Nutrition Practice Laws: Overview
The law can be really confusing, especially when it differs from state to state. We've put together this little guide to help you better understand those laws, the different types, and how they impact your ability to practice.
State laws on nutrition are broken up into different types:
States without laws regarding the practice of nutrition are the easiest, of course, but they are few. Some states have a certification law which provides for state recognition and certification of specific individuals who meet a set of defined criteria, such as a private certification, education, etc. This certification does not prevent anyone else from practicing nutrition, but it may protect certain titles, such as "dietitian" or "nutritionist" and abbreviations, such as "RD" or "CD".
The next level of restriction are Title Protection laws. While these states do not restrict the practice of nutrition, they do place strict limitations on who may use certain titles. A Title Protection law may or may not contain a scope of practice, defining the practice of dietetics and nutrition, but that scope will not be defined exclusively to one group. Other states may simply restrict the title, along with abbreviations, etc. Only those who meet certain requirements under the law may receive permission to use those protected titles.
Licensure with a Defined Scope of Practice
Nineteen states require a license to practice nutrition, and along with this license, the law defines a scope of practice - exclusive privileges - reserved only for those who hold a license. This is the most strictest form of the law and with it comes the greater threat to holistic practices.
The main elements of a licensure law with a define scope of practice is that the state REQUIRES that you to meet very specific education and other criteria in order to be granted a license, which then gives you the exclusive right to practice nutrition. These laws tend to have very narrow exemptions, and can be quite broad in their application. The requirements to become licensed, and thus take advantage of the exclusive privileges of licensure, are almost always limited for just dietitians.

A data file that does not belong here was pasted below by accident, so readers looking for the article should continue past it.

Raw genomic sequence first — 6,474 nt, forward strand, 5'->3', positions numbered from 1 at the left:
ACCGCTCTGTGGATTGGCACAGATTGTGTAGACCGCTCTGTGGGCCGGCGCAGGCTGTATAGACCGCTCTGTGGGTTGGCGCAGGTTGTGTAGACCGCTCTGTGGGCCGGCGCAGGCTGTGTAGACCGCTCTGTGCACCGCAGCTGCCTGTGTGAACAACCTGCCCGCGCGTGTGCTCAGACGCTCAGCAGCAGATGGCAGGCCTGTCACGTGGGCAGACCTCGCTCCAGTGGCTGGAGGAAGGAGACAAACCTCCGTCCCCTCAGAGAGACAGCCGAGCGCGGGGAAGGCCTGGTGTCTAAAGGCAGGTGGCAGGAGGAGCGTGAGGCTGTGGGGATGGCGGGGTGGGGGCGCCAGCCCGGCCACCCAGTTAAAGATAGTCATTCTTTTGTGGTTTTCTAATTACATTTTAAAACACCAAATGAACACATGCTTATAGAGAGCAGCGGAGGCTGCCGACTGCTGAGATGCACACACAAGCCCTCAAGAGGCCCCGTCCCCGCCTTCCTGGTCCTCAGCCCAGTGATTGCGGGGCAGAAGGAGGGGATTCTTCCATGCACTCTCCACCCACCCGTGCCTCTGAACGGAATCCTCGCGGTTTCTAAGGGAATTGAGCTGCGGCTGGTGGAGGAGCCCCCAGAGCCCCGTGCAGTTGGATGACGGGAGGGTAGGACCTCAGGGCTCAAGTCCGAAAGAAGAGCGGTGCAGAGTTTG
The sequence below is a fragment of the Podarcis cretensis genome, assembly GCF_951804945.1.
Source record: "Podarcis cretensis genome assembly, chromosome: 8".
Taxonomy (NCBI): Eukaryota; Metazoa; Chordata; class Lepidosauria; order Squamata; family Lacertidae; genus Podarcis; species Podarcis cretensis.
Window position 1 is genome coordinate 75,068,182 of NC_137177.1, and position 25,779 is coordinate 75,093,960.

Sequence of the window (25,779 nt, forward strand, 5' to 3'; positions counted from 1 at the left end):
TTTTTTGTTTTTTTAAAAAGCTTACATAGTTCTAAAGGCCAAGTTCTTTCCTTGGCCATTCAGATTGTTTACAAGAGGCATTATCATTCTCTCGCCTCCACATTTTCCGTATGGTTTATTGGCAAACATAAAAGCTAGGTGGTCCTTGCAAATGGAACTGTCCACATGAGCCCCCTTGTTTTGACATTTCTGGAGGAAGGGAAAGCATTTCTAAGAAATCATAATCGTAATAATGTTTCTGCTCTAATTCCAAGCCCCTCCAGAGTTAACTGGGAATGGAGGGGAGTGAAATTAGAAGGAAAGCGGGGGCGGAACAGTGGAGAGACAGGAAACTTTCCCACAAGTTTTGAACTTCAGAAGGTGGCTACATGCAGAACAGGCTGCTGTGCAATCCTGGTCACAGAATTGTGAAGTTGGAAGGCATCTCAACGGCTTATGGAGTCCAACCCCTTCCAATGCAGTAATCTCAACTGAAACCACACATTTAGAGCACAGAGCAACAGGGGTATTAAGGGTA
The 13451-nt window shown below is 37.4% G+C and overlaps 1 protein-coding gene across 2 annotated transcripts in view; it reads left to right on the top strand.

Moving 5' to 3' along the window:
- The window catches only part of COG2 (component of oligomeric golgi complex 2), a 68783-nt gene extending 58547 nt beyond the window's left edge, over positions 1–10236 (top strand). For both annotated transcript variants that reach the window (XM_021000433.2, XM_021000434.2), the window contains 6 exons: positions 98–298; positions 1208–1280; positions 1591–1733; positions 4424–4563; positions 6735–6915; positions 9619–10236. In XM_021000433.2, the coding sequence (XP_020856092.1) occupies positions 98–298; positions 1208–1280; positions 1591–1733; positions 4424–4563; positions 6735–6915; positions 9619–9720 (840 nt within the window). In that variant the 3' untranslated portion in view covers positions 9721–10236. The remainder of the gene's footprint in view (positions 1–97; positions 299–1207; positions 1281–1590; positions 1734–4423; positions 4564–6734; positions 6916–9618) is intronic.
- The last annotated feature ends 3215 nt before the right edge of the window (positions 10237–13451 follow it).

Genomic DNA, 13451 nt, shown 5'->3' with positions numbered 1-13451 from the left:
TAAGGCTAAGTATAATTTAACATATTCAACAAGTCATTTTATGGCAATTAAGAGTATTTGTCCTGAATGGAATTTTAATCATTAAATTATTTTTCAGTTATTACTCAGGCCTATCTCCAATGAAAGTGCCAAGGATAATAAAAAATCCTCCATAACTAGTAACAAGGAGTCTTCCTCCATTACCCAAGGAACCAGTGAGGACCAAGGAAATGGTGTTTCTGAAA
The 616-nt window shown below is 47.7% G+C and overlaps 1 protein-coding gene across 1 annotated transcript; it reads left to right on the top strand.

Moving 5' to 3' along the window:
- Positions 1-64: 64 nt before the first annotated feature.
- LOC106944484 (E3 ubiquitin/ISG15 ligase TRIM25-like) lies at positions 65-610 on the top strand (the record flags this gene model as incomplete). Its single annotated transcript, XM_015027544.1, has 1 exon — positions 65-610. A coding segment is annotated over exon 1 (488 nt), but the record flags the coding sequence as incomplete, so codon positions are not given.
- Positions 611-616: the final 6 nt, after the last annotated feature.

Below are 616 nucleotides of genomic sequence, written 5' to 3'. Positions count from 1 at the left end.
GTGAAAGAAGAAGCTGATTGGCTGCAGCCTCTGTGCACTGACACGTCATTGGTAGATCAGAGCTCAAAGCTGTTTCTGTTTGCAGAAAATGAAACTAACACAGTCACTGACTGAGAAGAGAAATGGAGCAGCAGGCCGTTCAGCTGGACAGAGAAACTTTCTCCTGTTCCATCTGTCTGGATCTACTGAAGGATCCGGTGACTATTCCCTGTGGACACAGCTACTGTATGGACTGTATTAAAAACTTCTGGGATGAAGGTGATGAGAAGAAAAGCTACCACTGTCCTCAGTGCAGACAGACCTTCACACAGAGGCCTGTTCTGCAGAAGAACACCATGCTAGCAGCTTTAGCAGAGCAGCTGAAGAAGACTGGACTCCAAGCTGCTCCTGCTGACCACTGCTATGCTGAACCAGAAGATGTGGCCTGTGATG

For example, the state of Ohio specifically defines what the "Practice of dietetics" means within the law, and then it reserves that exclusively for those with a license: "..no person shall practice, offer to practice, or hold himself forth to practice dietetics unless he has been licensed..."
Most restrictive states contain some standard exemptions within the law. These exemptions generally allow for persons to practice nutrition and dietetics if they are employed by one or more of the following:
Some states have explicit religious exemptions for those practicing the tenets of a bona fide religion, however the religious exemption varies greatly from state to state.
For the sale of food, food materials, and dietary supplements in a retail establishment, an exemption generally exists so long as the salesperson does not hold themselves out to be registered or licensed in any way.
General Health and Wellness
In many states the law allows for an exemption for providing general health and wellness information and education to individuals and groups. This term is rarely defined, and varies from state to state. For example, Illinois law allows an unlicensed person to provide "general nutrition information and encouragement of general healthy eating choices." North Carolina allows "general nutrition information on food, food materials, and dietary supplements." In Iowa this is written as "routine education and advice regarding normal nutritional requirements and sources of nutrients."
Out of an abundance of caution, we interpret all general health and wellness exemptions to mean the providing to individuals or groups, information, education, and guidance, that would apply to everyone, as a whole.
If it can be found in a book, journal, or website, then it can be said to apply to everyone. The key consideration is if the information, education, or guidance is specific to an individual, as that would not be considered "general health and wellness." For example: You could not create a meal plan that is specific to an individuals tastes and wants, but you could provide meal plans from a book, journal, or article that will meet the client's goals.
Even if you are practicing in a state with no law, certification, or title protection, you should be aware of certain limitations and pitfalls.
While the law may vary from state to state, and not every state has broad exemptions, avenues for holistic practice do exist. Please review the State Law and Policy for more information.